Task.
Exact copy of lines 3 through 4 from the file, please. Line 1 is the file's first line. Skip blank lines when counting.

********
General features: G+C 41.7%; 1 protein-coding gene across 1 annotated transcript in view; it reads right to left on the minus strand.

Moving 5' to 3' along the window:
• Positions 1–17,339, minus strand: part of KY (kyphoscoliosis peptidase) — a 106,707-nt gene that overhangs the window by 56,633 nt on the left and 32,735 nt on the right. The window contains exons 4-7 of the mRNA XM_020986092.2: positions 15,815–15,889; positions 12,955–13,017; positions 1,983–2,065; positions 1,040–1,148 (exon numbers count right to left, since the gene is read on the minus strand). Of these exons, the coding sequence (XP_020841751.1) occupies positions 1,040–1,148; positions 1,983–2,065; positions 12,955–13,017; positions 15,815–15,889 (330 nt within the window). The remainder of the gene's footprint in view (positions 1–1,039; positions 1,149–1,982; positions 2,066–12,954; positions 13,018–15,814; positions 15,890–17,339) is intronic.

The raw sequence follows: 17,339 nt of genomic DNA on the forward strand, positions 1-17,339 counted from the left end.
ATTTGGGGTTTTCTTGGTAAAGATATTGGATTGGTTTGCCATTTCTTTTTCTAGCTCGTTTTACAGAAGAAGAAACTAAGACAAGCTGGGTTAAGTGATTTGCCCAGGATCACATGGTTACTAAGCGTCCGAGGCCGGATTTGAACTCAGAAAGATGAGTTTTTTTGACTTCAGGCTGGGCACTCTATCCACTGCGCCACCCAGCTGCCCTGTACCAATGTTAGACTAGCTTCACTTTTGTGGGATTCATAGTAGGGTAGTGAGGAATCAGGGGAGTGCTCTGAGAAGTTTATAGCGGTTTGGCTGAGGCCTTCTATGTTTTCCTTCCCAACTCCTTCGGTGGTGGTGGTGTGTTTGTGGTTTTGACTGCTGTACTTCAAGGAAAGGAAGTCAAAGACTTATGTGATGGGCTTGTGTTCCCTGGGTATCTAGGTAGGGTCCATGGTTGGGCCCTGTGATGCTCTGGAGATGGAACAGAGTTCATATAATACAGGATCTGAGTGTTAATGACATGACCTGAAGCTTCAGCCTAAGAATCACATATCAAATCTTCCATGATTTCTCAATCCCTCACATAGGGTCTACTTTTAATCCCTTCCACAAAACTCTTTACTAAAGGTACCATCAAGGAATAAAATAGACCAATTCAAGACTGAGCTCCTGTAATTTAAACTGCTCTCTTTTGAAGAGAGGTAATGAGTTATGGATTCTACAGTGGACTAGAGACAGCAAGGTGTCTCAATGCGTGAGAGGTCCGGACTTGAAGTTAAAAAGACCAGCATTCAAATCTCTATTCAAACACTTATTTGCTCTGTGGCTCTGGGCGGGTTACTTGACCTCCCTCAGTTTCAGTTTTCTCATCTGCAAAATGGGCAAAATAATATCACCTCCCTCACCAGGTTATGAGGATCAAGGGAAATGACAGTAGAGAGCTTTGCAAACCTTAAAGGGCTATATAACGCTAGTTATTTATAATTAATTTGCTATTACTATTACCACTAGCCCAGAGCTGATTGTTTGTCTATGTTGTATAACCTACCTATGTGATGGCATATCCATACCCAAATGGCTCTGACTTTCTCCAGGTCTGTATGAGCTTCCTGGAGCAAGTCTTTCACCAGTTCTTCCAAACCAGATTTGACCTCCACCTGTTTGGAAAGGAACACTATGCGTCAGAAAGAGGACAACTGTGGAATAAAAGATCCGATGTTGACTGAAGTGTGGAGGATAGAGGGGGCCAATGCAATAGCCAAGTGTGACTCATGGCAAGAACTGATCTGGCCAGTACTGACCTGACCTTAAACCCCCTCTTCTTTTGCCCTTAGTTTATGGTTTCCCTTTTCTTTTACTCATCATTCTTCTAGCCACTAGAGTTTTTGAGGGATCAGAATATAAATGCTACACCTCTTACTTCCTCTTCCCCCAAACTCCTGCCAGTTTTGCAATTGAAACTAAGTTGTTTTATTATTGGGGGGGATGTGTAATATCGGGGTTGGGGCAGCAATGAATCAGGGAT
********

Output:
• Positions 1–17,339, minus strand: part of KY (kyphoscoliosis peptidase) — a 106,707-nt gene that overhangs the window by 56,633 nt on the left and 32,735 nt on the right. The window contains exons 4-7 of the mRNA XM_020986092.2: positions 15,815–15,889; positions 12,955–13,017; positions 1,983–2,065; positions 1,040–1,148 (exon numbers count right to left, since the gene is read on the minus strand). Of these exons, the coding sequence (XP_020841751.1) occupies positions 1,040–1,148; positions 1,983–2,065; positions 12,955–13,017; positions 15,815–15,889 (330 nt within the window). The remainder of the gene's footprint in view (positions 1–1,039; positions 1,149–1,982; positions 2,066–12,954; positions 13,018–15,814; positions 15,890–17,339) is intronic.

The raw sequence follows: 17,339 nt of genomic DNA on the forward strand, positions 1-17,339 counted from the left end.